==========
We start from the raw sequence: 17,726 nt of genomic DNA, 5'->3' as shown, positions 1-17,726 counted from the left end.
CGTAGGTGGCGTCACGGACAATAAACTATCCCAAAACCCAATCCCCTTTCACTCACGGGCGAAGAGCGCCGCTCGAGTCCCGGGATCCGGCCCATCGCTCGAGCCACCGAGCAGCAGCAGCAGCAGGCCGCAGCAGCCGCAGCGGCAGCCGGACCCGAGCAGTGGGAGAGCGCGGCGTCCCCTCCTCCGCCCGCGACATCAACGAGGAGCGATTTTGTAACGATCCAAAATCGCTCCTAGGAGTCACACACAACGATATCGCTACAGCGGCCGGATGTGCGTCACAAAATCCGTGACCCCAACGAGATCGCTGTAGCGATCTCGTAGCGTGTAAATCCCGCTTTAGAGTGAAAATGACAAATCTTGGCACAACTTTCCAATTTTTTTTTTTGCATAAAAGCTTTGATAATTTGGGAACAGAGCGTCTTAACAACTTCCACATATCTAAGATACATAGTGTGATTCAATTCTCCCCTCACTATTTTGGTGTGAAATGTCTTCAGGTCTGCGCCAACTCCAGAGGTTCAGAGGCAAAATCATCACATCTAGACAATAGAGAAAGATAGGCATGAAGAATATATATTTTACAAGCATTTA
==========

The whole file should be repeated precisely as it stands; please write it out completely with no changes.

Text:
We start from the raw sequence: 17,726 nt of genomic DNA, 5'->3' as shown, positions 1-17,726 counted from the left end.
CGTAGGTGGCGTCACGGACAATAAACTATCCCAAAACCCAATCCCCTTTCACTCACGGGCGAAGAGCGCCGCTCGAGTCCCGGGATCCGGCCCATCGCTCGAGCCACCGAGCAGCAGCAGCAGCAGGCCGCAGCAGCCGCAGCGGCAGCCGGACCCGAGCAGTGGGAGAGCGCGGCGTCCCCTCCTCCGCCCGCGACATCAACGAGGAGCGATTTTGTAACGATCCAAAATCGCTCCTAGGAGTCACACACAACGATATCGCTACAGCGGCCGGATGTGCGTCACAAAATCCGTGACCCCAACGAGATCGCTGTAGCGATCTCGTAGCGTGTAAATCCCGCTTTAGAGTGAAAATGACAAATCTTGGCACAACTTTCCAATTTTTTTTTTTGCATAAAAGCTTTGATAATTTGGGAACAGAGCGTCTTAACAACTTCCACATATCTAAGATACATAGTGTGATTCAATTCTCCCCTCACTATTTTGGTGTGAAATGTCTTCAGGTCTGCGCCAACTCCAGAGGTTCAGAGGCAAAATCATCACATCTAGACAATAGAGAAAGATAGGCATGAAGAATATATATTTTACAAGCATTTA